Scope 1, 2 and 3
Every single day a series of activities are carried out to run a business -- from manufacturing goods to buying electricity. Most of these activities emit greenhouse gases that contribute to environmental pollution and are classified by the Greenhouse Gas Protocol developed by the World Resource Institute and the World Business Council for Sustainable Development.
The classification consists of:
- Scope 1 Emissions: Direct emissions from fossil fuel consumption, company vehicles, manufacturing plants, refrigerant leaks, etc.
- Scope 2 Emissions: Indirect emissions that come from purchased energy resources such as electricity. These emissions are produced by industries that generate this energy.
- Scope 3 Emissions: All indirect emissions that occur due to tertiary activities of the company such as business travel, outsourced supply chain activities, waste handling, etc.
While Scope 1 and 2 emissions are comparatively easy to address, monitoring scope 3 emissions can pose a challenge due to their indirect nature.
Scope 3 Challenges of Data Gathering
To explain scope 3 emissions in detail, let’s take the example of a label selling a cotton apparel item. While the production of the apparel item might be an on-site operation contributing to scope 1 emissions; there are a lot of other contributory factors in the process. These would include purchasing cotton cloth for the apparel item, purchasing the boxing and packaging materials, and delivering the finished garment to the customer. All of these activities together contribute to scope 3 emissions and can greatly outweigh the damage to the environment created by scope 1 and 2 emissions.
There are specifics about scope 3 emissions that make it hard to address --
1. An Abundance of Scope 3 Data:
The data from all of the activities of all of the suppliers, vendors, and delivery agents can become overwhelming.
While some suppliers might have a system in place to measure emissions, other suppliers might not pay heed to their emission activities. This would require a great amount of estimation from the company reporting their scope 3 emissions based on these unmeasured supply activities.
2. Different Scope 3 Measurement Criteria Used By Different Companies:
Different agents use different measurement criteria and consolidating it all in one place to produce a final Scope 3 report can become a challenging task.
While most businesses today adhere to GHG protocols, some of them lack the diligence to do a thorough analysis. This can present a unique challenge while reporting Scope 3 emissions for businesses that use their service.
For example, in our apparel item scenario, the raw material supplier might be a large industry player dealing in supplying other kinds of raw materials such as leather, metals, etc and might have the data consolidated under one head. This would be difficult to sort for our client who only wants the data for the cotton piece.
3. Too Many Levels of Measurement in Scope 3 Emissions:
While scope 1 and 2 emissions charter clear paths back to the company with direct data, scope 3 emissions’ data can run down to a lot of levels. It also becomes a point of speculation as to how many rungs down the supply chain should the report-gathering go.
Because the supplier’s scope 1 is the operator’s scope 3.
These challenges of data capturing and data sharing can eat up time and resources for a company targeting efficiency in reporting and reducing greenhouse gas emissions.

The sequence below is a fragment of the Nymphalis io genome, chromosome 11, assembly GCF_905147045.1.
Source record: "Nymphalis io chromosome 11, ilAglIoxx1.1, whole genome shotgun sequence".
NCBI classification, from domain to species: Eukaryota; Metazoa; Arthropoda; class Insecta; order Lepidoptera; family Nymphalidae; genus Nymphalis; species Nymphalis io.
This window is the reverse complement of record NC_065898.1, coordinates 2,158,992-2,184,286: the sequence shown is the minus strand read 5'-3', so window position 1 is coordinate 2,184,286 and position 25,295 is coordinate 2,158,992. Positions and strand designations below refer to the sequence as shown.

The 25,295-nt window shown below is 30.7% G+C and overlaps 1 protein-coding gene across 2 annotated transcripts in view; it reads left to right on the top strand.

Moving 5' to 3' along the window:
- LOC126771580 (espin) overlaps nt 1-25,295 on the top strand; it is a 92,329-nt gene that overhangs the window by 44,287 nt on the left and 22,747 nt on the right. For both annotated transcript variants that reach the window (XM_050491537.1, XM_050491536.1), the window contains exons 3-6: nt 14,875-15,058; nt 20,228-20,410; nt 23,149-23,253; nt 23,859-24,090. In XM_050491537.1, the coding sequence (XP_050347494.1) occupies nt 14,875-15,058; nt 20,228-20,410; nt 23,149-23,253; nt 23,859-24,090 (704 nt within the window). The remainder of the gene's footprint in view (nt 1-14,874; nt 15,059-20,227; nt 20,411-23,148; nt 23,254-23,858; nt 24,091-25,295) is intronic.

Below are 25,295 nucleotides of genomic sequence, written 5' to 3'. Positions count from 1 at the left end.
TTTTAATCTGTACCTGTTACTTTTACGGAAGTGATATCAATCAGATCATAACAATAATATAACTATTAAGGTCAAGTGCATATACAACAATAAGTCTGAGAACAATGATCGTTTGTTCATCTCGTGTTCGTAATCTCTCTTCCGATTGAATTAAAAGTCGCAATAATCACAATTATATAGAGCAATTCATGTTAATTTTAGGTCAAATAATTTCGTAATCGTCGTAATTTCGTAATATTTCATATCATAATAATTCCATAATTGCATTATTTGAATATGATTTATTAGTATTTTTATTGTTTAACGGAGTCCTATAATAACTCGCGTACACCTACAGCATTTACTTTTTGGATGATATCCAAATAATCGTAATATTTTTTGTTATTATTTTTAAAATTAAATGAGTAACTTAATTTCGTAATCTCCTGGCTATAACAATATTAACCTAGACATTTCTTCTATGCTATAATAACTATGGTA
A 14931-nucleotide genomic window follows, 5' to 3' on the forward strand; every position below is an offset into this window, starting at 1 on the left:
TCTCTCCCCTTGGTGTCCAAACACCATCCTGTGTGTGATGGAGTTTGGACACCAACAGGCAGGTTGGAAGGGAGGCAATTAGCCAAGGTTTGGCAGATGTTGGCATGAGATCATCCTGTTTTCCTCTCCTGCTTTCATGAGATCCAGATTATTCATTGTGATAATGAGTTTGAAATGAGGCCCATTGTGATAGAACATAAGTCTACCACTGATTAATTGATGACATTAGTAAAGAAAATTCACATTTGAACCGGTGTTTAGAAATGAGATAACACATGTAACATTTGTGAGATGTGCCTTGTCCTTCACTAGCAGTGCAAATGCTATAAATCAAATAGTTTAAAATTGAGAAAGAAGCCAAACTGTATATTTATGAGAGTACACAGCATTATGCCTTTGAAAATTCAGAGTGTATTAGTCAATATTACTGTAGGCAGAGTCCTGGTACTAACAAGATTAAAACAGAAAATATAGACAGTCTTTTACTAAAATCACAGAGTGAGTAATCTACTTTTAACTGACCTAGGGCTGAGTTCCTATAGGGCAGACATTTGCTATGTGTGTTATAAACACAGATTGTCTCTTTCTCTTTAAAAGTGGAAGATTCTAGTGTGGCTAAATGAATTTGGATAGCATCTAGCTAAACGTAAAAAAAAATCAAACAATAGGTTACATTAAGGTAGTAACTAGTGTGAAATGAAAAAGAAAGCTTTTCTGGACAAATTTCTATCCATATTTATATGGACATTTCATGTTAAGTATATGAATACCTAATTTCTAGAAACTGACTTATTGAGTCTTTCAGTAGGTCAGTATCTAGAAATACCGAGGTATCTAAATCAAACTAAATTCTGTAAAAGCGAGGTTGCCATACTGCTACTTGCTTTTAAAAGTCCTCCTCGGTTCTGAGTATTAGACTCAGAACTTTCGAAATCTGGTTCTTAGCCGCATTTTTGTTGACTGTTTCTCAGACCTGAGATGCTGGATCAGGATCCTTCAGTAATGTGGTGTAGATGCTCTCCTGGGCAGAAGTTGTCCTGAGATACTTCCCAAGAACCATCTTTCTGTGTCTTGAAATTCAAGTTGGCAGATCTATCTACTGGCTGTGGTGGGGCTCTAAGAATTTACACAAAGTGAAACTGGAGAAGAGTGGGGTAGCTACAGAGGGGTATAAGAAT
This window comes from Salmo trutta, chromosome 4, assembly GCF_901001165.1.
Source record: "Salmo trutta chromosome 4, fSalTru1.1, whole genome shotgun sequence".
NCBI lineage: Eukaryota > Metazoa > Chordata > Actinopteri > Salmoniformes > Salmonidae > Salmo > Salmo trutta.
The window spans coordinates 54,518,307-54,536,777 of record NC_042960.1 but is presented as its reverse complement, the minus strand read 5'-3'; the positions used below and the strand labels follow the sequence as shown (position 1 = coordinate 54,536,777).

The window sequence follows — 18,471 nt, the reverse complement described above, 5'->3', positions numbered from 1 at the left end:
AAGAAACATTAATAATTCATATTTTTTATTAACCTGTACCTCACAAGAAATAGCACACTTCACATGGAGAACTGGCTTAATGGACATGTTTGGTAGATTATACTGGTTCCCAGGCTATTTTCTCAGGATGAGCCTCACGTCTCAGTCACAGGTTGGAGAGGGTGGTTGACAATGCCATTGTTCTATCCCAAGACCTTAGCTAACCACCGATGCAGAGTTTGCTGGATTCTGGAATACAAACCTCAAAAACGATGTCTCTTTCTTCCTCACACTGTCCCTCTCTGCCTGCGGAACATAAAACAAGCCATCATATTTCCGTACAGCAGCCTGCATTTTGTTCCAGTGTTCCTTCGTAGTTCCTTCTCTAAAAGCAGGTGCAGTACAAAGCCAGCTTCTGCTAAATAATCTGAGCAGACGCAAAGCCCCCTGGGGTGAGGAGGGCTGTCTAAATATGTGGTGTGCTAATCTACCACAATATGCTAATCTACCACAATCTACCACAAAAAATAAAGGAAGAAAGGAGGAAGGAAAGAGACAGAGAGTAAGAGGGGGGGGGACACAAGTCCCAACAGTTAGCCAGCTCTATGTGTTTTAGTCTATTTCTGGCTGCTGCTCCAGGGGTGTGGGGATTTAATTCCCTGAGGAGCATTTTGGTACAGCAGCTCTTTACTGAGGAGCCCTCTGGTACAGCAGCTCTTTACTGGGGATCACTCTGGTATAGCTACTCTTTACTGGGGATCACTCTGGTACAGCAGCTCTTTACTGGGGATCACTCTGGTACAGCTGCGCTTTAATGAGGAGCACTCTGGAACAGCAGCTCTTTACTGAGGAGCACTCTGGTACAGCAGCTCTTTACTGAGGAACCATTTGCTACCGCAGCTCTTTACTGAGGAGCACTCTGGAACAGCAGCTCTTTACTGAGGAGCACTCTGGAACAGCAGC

The next section covers actionable ways to make sense of the mountain of data developed and uncovered while tackling scope 3 emissions.
Making Sense of Data
Data capturing for accurate ESG reporting can consume a lot of time and resources and inhibit efficiency. 3 steps to ensure that data is used effectively to address specific ESG targets are --
1. Collecting data in one place:
A compilation of data as spreadsheets, documents, and even physical reports can slow down your reporting process by days, if not months. For effective data-capturing and sharing, the consolidation of all data in the same format in one place is a must.
It provides easy access to the data and easy comparability.
2. A powerful analysis tool:
It is not sufficient to have all the data consolidated if the analytics are not in place. A powerful tool to make sense of the varied data is just as important as the data itself. Having a powerful tool ensures efficient reporting and clarity-enhancing techniques to turn unstructured data into usable insight.
3. Easy Access to Analysis:
Let’s say all of your data is collected and analyzed for insights. But if this analysis is presented in too technical a format, without easy access to its parameters, it is of little use. It is crucial to have good data, but it is even more crucial to be able to access it.
Collecting, analyzing, and accessing data efficiently can cut down on resource-wastage for your organization, while at the same time enhancing clarity and efficiency in a truly sustainable way.
Sustainable Data Handling Solutions for a Sustainable World
Sustainability pertains to both measurable greenhouse gas emissions as well as unmeasurable resource consumption. While your carbon emissions may be in check, if you’re spending exceeding amounts of human resources or computing power on the reporting, it may be counterproductive.
A truly sustainable platform allows you to collect, analyze and access data in a user-friendly manner without running pillar to post to create your ESG report.
NEMS Panorama is an ESG reporting solution that handles the data for your ESG reporting with ease and efficiency through a powerful toolkit. It is a step towards wholesome sustainability by NEMS AS to create a better world, not just in terms of measuring emissions but also in terms of giving people the ability to analyze sustainability data in a meaningful way. Book a demo today.